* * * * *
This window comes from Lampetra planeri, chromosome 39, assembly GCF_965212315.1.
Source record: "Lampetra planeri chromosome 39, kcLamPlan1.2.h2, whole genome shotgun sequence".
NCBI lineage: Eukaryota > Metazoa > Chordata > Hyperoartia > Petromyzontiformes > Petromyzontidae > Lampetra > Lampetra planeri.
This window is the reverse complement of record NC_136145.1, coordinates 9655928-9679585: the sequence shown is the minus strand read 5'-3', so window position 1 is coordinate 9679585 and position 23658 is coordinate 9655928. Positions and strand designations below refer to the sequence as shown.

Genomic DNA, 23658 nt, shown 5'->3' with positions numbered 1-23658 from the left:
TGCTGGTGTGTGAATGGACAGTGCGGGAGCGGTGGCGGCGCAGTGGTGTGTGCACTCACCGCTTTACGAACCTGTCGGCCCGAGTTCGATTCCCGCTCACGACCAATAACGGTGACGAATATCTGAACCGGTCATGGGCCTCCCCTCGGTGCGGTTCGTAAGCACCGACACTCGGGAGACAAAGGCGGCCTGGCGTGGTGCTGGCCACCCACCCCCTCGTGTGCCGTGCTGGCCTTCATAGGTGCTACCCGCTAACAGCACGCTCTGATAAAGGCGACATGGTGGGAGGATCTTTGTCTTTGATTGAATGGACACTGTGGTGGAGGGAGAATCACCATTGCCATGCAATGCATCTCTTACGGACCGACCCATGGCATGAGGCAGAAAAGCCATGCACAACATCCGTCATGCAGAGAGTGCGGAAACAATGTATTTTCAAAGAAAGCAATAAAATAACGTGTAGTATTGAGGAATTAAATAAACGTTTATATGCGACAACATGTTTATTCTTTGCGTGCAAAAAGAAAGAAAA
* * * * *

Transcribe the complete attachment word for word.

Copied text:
This window comes from Lampetra planeri, chromosome 39, assembly GCF_965212315.1.
Source record: "Lampetra planeri chromosome 39, kcLamPlan1.2.h2, whole genome shotgun sequence".
NCBI lineage: Eukaryota > Metazoa > Chordata > Hyperoartia > Petromyzontiformes > Petromyzontidae > Lampetra > Lampetra planeri.
This window is the reverse complement of record NC_136145.1, coordinates 9655928-9679585: the sequence shown is the minus strand read 5'-3', so window position 1 is coordinate 9679585 and position 23658 is coordinate 9655928. Positions and strand designations below refer to the sequence as shown.

Genomic DNA, 23658 nt, shown 5'->3' with positions numbered 1-23658 from the left:
TGCTGGTGTGTGAATGGACAGTGCGGGAGCGGTGGCGGCGCAGTGGTGTGTGCACTCACCGCTTTACGAACCTGTCGGCCCGAGTTCGATTCCCGCTCACGACCAATAACGGTGACGAATATCTGAACCGGTCATGGGCCTCCCCTCGGTGCGGTTCGTAAGCACCGACACTCGGGAGACAAAGGCGGCCTGGCGTGGTGCTGGCCACCCACCCCCTCGTGTGCCGTGCTGGCCTTCATAGGTGCTACCCGCTAACAGCACGCTCTGATAAAGGCGACATGGTGGGAGGATCTTTGTCTTTGATTGAATGGACACTGTGGTGGAGGGAGAATCACCATTGCCATGCAATGCATCTCTTACGGACCGACCCATGGCATGAGGCAGAAAAGCCATGCACAACATCCGTCATGCAGAGAGTGCGGAAACAATGTATTTTCAAAGAAAGCAATAAAATAACGTGTAGTATTGAGGAATTAAATAAACGTTTATATGCGACAACATGTTTATTCTTTGCGTGCAAAAAGAAAGAAAA